Nutmeg cuts management fees and simplifies cost structure

Jan 14th, 2017 | By | Category: ETF and Index News

In an effort to further democratise wealth management, digital investment manager Nutmeg has streamlined its fee structure and reduced costs for more than two thirds of its customers.

Martin Stead, CEO of Nutmeg

Martin Stead, CEO of Nutmeg.

Doing away with the previous structure of four fee brackets, ranging between 0.3% and 0.95% depending on customer investment levels, Nutmeg will adopt a simpler two-fee-bracket system for its actively managed portfolios, constructed exclusively with exchange-traded funds.

Customers will now pay 0.75% on the first £100,000 of investments, and 0.35% on all investments above £100,000. The fee-structure captures all relevant costs to the investor including setup fees and transaction charges. Nutmeg does not charge exit penalties on customer accounts. Customers will still need to pay underlying fund charges however, which average 0.19% per annum.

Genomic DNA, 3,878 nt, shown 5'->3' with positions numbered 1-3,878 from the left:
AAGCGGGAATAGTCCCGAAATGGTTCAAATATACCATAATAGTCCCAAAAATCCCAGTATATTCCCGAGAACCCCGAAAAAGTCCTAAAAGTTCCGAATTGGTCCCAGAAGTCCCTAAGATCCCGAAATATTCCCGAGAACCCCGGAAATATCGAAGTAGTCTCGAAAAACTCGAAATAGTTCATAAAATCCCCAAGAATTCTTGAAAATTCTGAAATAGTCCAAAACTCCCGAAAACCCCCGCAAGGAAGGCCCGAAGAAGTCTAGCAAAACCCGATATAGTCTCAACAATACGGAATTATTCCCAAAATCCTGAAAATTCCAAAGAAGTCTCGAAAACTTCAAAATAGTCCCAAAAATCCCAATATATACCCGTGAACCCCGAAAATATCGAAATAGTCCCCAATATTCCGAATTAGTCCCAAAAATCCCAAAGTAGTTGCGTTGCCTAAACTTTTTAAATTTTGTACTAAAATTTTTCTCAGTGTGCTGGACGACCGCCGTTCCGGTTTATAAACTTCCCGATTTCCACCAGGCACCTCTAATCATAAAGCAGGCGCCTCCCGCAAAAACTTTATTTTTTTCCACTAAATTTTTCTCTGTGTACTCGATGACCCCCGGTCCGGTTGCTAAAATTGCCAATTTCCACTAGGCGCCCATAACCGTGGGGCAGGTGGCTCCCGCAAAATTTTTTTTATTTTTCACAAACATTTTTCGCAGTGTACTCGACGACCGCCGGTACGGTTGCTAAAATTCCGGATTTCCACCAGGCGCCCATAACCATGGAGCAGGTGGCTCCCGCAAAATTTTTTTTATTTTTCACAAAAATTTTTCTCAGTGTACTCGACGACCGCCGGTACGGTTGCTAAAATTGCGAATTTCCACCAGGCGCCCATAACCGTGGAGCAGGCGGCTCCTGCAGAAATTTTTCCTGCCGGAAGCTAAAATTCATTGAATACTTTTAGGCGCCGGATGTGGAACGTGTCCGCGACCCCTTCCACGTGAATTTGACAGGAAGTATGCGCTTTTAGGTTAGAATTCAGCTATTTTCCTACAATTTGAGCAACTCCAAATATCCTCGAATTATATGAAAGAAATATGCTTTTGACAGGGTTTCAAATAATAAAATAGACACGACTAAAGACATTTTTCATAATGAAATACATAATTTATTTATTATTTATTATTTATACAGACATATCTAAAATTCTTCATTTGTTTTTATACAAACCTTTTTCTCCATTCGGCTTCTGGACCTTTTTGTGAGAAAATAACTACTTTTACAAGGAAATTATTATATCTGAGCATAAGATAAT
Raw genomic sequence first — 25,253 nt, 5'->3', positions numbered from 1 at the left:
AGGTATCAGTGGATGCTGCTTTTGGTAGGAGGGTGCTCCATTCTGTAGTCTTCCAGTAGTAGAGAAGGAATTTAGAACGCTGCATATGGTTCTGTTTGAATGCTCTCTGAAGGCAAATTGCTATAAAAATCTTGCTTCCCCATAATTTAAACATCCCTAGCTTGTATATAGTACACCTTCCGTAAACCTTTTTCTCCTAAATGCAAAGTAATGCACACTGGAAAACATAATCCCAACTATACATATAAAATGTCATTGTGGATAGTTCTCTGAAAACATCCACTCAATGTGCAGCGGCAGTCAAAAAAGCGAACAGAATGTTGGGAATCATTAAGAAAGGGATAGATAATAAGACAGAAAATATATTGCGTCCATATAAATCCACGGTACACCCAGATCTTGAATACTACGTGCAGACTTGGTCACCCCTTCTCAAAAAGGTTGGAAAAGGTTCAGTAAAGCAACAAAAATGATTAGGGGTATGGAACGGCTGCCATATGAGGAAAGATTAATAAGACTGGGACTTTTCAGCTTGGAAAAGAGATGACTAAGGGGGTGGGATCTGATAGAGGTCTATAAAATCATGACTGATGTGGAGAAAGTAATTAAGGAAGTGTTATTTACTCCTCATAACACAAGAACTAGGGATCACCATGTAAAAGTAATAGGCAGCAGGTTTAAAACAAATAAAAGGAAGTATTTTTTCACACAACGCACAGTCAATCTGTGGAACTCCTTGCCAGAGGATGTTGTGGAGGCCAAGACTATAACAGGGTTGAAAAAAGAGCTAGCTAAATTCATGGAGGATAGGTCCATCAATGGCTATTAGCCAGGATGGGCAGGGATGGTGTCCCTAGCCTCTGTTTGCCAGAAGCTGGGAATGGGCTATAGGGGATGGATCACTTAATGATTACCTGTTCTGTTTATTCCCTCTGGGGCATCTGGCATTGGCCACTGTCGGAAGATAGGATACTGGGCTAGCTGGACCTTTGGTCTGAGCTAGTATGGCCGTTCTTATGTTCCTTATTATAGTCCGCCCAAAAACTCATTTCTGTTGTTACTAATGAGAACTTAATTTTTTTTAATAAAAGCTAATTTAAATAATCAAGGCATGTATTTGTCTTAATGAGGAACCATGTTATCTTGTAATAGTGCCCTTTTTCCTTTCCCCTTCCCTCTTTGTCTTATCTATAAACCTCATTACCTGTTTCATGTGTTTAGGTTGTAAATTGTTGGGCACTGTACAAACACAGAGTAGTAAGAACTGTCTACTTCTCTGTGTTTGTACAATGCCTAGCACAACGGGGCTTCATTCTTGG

Nutmeg has increased the fees charged on investments above £100,000 from 0.30% to 0.35%; however, existing Nutmeg customers will only be moved to the new fee structure if these new fees are lower than their current management fees.

Martin Stead, CEO of Nutmeg, said: “Fees are the only part of your investment performance that you can control. The fees you pay can make a significant difference over time. Even a tiny reduction can make a massive saving over 20 or 30 years. Our technology enables us to serve our customers with high quality investment portfolios at a much lower cost than traditional wealth managers, and we are pleased to be able to make our fees even more competitive as we enter the New Year and ISA season.”

Coinciding with the change in fee structure, Nutmeg plans to launch a range of fixed allocation ETF-based portfolios with charges of 0.75% below £100,000 and 0.25% on investments above that amount. Unlike the existing actively managed portfolios, the fixed allocation portfolio will not receive on-going strategic intervention but will benefit from dividend reinvestment and automated rebalancing.

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